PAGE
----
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Saturday, May 24, 2008

Preliminary Gang Injunction Granted

The Sacramento Bee reports this morning that Judge Kathleen White has allowed the preliminary gang injunction to go forward.
"In her six-page ruling, White said prosecutors had shown "by clear and convincing evidence" that they probably would prevail at trial on whether broad and long-lasting restrictions were needed to combat gang crime in the Broderick and Bryte neighborhoods.

The potential harm to the defendants – including two dozen alleged gang members named by prosecutors and up to 400 unnamed individuals – was outweighed by the harm to the community if the injunction had not been issued, White wrote."
On the other hand there were some limitations to the injunction:
"But White also said the criteria proposed by prosecutors for identifying gang members were overly broad and "would likely result in the curtailment of the rights" of residents who had little or no connection with gangs.

She limited the injunction to active gang members, including those who admitted to being Broderick Boys or were named by reliable informants as gang members.

Included under the judge's order are those who have tattoos associated with the Broderick Boys."
Civil rights attorney Joshua Kaizuka believes that the police still have very broad discretion in identifying who a Broderick Boy is and to curtail their civil rights.

Now that the preliminary injunction is in place, there will be a trial to determine if a permanent court order should be issued.


I remain concerned as Mr. Kaizuka does, that the police have very broad discretion in identifying who a Broderick Boy is. There have been numerous complaints by citizens that this injunction has led to the curtailment of the rights of residents who are not affiliated with gangs. This is reinforced by comments made by the Judge here.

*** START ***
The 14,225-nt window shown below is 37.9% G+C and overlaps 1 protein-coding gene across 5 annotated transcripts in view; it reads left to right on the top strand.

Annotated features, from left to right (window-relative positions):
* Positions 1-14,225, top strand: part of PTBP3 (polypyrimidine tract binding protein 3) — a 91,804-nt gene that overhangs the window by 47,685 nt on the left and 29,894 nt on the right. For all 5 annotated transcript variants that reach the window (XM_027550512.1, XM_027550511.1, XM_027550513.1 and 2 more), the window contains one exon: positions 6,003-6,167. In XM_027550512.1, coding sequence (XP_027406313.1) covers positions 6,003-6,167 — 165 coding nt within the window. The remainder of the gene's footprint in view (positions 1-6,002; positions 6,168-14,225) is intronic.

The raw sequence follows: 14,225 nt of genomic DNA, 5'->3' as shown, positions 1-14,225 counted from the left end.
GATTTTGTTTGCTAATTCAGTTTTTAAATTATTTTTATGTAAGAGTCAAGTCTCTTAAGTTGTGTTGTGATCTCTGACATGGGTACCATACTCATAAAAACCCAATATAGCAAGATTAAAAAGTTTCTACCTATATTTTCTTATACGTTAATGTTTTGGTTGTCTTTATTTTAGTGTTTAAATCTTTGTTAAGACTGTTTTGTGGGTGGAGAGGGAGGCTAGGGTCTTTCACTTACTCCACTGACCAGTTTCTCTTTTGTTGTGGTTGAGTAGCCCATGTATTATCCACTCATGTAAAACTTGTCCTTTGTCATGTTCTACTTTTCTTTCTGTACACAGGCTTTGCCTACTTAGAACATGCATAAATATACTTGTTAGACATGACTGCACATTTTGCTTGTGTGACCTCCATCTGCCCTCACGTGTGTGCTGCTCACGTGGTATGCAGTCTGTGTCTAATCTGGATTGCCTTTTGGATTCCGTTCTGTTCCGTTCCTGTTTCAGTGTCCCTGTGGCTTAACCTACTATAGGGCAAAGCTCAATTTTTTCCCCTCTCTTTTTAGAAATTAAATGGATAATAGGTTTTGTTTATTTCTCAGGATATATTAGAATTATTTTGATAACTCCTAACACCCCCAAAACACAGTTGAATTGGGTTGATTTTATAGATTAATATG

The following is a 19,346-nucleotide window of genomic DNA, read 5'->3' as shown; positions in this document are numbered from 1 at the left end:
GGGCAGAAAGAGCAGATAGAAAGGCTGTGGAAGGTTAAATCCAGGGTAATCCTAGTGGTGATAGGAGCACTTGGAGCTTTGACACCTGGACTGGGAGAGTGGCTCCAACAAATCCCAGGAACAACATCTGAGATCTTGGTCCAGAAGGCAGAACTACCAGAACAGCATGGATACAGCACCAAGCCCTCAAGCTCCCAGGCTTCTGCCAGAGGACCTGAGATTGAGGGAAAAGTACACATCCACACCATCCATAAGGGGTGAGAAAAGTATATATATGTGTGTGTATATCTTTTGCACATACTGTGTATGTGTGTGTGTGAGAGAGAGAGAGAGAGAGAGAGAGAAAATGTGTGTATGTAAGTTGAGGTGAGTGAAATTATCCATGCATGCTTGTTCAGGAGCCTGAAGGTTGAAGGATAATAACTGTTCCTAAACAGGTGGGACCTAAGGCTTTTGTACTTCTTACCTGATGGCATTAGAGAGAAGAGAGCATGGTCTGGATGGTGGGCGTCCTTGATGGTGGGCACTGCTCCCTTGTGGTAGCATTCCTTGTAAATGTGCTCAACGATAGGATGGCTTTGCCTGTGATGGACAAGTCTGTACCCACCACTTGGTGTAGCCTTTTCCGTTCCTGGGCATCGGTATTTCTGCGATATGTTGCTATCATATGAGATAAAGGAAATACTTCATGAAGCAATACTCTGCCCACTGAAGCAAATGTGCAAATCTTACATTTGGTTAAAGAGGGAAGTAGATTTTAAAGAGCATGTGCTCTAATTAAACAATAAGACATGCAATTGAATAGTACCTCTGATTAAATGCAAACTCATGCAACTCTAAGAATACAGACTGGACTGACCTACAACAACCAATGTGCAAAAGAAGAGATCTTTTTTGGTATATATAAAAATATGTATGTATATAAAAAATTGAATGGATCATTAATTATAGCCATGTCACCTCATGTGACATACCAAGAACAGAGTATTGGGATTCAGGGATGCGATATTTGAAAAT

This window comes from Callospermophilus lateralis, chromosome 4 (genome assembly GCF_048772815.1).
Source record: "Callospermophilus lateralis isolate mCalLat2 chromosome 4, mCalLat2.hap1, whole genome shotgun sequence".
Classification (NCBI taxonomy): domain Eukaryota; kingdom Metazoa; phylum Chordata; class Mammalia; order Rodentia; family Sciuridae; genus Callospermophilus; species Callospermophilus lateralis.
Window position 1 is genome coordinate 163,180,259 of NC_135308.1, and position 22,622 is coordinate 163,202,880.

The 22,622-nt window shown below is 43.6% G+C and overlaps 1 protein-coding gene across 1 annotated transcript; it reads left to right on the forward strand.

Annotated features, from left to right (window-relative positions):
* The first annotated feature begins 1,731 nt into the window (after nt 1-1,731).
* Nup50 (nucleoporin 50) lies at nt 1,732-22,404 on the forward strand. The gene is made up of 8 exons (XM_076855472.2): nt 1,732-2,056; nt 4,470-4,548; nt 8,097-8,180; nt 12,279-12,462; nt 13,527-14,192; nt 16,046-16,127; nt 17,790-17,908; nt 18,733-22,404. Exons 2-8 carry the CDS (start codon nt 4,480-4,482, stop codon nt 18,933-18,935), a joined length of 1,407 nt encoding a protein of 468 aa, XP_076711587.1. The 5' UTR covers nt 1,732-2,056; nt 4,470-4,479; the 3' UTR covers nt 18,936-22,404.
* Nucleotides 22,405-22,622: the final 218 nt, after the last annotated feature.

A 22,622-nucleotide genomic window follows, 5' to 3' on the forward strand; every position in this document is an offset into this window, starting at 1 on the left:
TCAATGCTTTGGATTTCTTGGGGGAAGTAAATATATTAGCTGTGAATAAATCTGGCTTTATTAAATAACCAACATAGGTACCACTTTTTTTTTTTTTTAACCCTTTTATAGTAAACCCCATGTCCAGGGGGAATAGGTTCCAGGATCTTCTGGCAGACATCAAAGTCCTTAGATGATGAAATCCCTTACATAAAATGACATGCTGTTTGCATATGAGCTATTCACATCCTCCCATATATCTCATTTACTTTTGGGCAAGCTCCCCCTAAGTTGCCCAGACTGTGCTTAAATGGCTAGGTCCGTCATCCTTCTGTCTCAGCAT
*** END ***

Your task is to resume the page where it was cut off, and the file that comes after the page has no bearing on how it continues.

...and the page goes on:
The criteria put forward by the Judge remain overly broad. Those who admit to being Broderick Boys--does that mean under some formalized process or could they simply be compelled to sign a waiver as a condition of release from prison on a minor charge? This has been an accusation put forward by opponents of the injunction. Those named by "reliable" informants seems even more broad and more subject to problems.

Is there some kind of procedure where a person affected by the injunction can appeal that? Since this is a civil penalty, they are not entitled to court appointed representation. As a result, top caliber lawyers such as Mark Merin, Joshua Kaizuka and others have volunteered their time. Future defendants likely would not have access to top notch representation if at all.

My final problem remains with the process--it turns the justice system on its head by removing the due process of law requirement for loss of liberty while at the same time making it a civil procedure rather than a criminal one, meaning there is no right to an attorney.

I simply cannot get passed these waiving of cherished constitutional principles. People have repeatedly in response to these arguments suggested that gang members are bad people and questioned whether I have witnessed their wrath first hand. I have no doubt in the world that some of these gang members are bad people, but I believe even really bad people are entitled to due process. I also believe as Judge White seems to that this net will catch not only really bad people but people who really are not bad at all. That troubles me greatly. I would think there could be procedures put in place to allow the bad people to be prevented from associating with gangs while at the same time give the good people a chance not to get caught up in the net. It is hard to believe that this is a radical notion, but for some it seems to be.

Judge White spoke repeatedly about trying to avoid allowing the political to get into the courtroom--an admirable stance. However, at the end of the day, it is the legal and the constitutional aspects of this that remain most troubling to this non-lawyer.

---Doug Paul Davis reporting